Try to invent your own solution - don't google or ask others how do it. Tutors will reward interesting, original or weird approaches even if they don't work.

Autotest is available to help you test your program - but it doesn't check that your code meets the above restrictions.

~cs1511/bin/autotest lab03 order3_challenge1.c

Sample solution for

`order3_challenge1.c`

// Modified 3/3/2017 by Andrew Taylor (andrewt@unsw.edu.au) // as a lab example for COMP1511 // Print 3 integers in non-decreasing order // without using functions: if/while or other control statements, ?: // using only C covered in the first 2 weeks of COMP1511 lectures // This is a puzzle not a programming exercises #include <stdio.h> int main(void) { int a, b, c; int tmp; printf("Enter integer: "); if (scanf("%d", &a) != 1) { return 1; // EXIT_FAILURE would be more portable } printf("Enter integer: "); if (scanf("%d", &b) != 1) { return 1; } printf("Enter integer: "); if (scanf("%d", &c) != 1) { return 1; } tmp = b; b = a - (1 - (a > b)) * (a - b); a = a - (1 - (a < tmp)) * (a - tmp); tmp = c; c = a - (1 - (a > c)) * (a - c); a = a - (1 - (a < tmp)) * (a - tmp); tmp = c; c = b - (1 - (b > c)) * (b - c); b = b - (1 - (b < tmp)) * (b - tmp); printf("The integers in order are: %d %d %d\n", a, b, c); return 0; }

`order3_challenge2.c`

that reads 3 integers and prints them from smallest to largest.
You are only permitted to have 3 variables in your program and they must be of type **int**.

The restrictions of the previous challenge exercise also apply.

You are not permited to use **if** statements.

You are not permitted to use loops (e.g. **while**).

You are not permitted to call functions other than printf and scanf. For example, you are not permitted to use functions from the math library.

You are not permitted to use **printf** inside expressions - you can only use **printf** as a statement (the way it has been used in lectures). You can use **printf** to print the value of an expression, in other words you can have an
expression inside **printf**.

You are only permitted to use parts of C covered in the weeks 1 and 2 lectures. For example, you are not permitted to use the ternary ?: operator. You are not permitted to define functions.

Your program should behave exactly like this example:

This is much more puzzle than a programming exercise../order3_challenge2Enter integer:23Enter integer:5Enter integer:27The integers in order are: 5 23 27./order3_challenge2Enter integer:3Enter integer:6Enter integer:27The integers in order are: 3 6 27./order3_challenge2Enter integer:9Enter integer:8Enter integer:7The integers in order are: 7 8 9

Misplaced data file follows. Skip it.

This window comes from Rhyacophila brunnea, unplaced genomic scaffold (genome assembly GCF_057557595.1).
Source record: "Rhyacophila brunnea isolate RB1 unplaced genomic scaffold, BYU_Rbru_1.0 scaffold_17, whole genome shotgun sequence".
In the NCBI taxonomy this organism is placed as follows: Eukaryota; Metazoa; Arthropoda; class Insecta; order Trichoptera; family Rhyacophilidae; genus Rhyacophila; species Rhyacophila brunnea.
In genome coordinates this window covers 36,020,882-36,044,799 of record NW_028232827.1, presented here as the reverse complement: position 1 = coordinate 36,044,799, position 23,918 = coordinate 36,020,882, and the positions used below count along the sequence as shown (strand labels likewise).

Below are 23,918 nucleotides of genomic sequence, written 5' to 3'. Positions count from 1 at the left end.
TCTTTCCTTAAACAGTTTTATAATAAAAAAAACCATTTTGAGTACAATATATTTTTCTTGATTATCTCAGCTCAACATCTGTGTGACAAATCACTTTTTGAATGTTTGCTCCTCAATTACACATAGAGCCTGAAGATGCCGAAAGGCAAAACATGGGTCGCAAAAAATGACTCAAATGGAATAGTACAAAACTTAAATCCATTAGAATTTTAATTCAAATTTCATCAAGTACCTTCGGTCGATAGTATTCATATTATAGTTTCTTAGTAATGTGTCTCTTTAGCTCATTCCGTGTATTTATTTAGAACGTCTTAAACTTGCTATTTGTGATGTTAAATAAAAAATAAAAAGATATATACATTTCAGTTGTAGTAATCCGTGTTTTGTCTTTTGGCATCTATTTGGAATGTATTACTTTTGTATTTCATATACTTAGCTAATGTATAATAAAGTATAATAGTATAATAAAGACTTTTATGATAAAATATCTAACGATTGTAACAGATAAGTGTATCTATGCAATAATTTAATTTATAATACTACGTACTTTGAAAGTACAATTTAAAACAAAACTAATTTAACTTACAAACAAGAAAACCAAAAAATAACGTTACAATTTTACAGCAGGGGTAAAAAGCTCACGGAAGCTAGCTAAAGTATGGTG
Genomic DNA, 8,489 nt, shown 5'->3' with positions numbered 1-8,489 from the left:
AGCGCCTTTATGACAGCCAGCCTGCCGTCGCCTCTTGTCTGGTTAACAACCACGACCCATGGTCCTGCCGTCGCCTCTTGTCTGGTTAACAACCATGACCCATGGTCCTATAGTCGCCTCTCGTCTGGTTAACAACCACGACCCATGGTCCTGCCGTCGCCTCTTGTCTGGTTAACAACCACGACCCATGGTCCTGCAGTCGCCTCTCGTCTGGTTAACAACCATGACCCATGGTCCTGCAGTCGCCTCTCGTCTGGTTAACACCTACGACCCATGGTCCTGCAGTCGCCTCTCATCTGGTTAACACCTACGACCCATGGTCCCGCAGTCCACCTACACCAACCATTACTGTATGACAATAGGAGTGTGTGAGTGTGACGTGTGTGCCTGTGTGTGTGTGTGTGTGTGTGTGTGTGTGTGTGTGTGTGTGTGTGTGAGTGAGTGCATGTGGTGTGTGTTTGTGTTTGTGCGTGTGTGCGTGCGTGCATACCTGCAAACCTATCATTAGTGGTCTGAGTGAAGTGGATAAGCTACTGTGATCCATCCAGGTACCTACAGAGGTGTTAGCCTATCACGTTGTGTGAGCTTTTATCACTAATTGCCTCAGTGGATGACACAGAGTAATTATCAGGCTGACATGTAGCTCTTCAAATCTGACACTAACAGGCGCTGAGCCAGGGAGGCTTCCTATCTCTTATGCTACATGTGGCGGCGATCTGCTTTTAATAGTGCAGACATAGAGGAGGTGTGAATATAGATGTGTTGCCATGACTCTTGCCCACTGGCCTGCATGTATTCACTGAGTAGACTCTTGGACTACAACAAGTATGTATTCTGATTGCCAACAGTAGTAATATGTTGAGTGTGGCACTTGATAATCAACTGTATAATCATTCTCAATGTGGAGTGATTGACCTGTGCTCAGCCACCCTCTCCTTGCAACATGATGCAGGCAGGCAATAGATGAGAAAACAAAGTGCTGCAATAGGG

Try to invent your own solution - don't google or ask others how do it. Tutors will reward interesting, original or weird approaches even if they don't work.

Autotest is available to help you test your program - but it doesn't check that your code meets the above restrictions.

~cs1511/bin/autotest lab03 order3_challenge2.c

Sample solution for

`order3_challenge2.c`

// Modified 3/3/2017 by Andrew Taylor (andrewt@unsw.edu.au) // as a lab example for COMP1511 // Print 3 integers in non-decreasing order // without using: functions, if/while or other control statements, ?: // using only C covered in the first 2 weeks of COMP1511 lectures // and only using 3 int variables // This is a puzzle not a programming exercises #include <stdio.h> int main(void) { int a, b, c; printf("Enter integer: "); if (scanf("%d", &a) != 1) { return 1; // EXIT_FAILURE would be more portable } printf("Enter integer: "); if (scanf("%d", &b) != 1) { return 1; } printf("Enter integer: "); if (scanf("%d", &c) != 1) { return 1; } printf("The integers in order are:"); printf(" %d", a - (1 - (a < (b - (1 - (b < c)) * (b - c)))) * (a - (b - (1 - (b < c)) * (b - c)))); printf(" %d", (a - (1 - (a < b)) * (a - b)) - (1 - ((a - (1 - (a < b)) * (a - b)) > (c - (1 - (c < (a - (1 - (a > b)) * (a - b)))) * (c - (a - (1 - (a > b)) * (a - b)))))) * ((a - (1 - (a < b)) * (a - b)) - (c - (1 - (c < (a - (1 - (a > b)) * (a - b)))) * (c - (a - (1 - (a > b)) * (a - b)))))); printf(" %d", a - (1 - (a > (b - (1 - (b > c)) * (b - c)))) * (a - (b - (1 - (b > c)) * (b - c)))); printf("\n"); return 0; }

`lab03`

directory):
Submit the challenge exercises only if you attempt them.give cs1511 lab03 order3.c is_leap_year.c cubes.c leap_years.c sum_cubes.c one_loop_square.c order3_challenge1.c order3_challenge2.c

If you are working at home, you may find it more convenient to upload your work via give's web interface.

Remember the lab assessment guidelines - if you don't finish the exercises
you can finish them in your own time, submit them
by Monday 11:00am using `give`

and ask your tutor to assess them at the start of
the following lab.

Either or both members of a programming pair can submit the work (make sure each program lists both of you as authors in the header comment).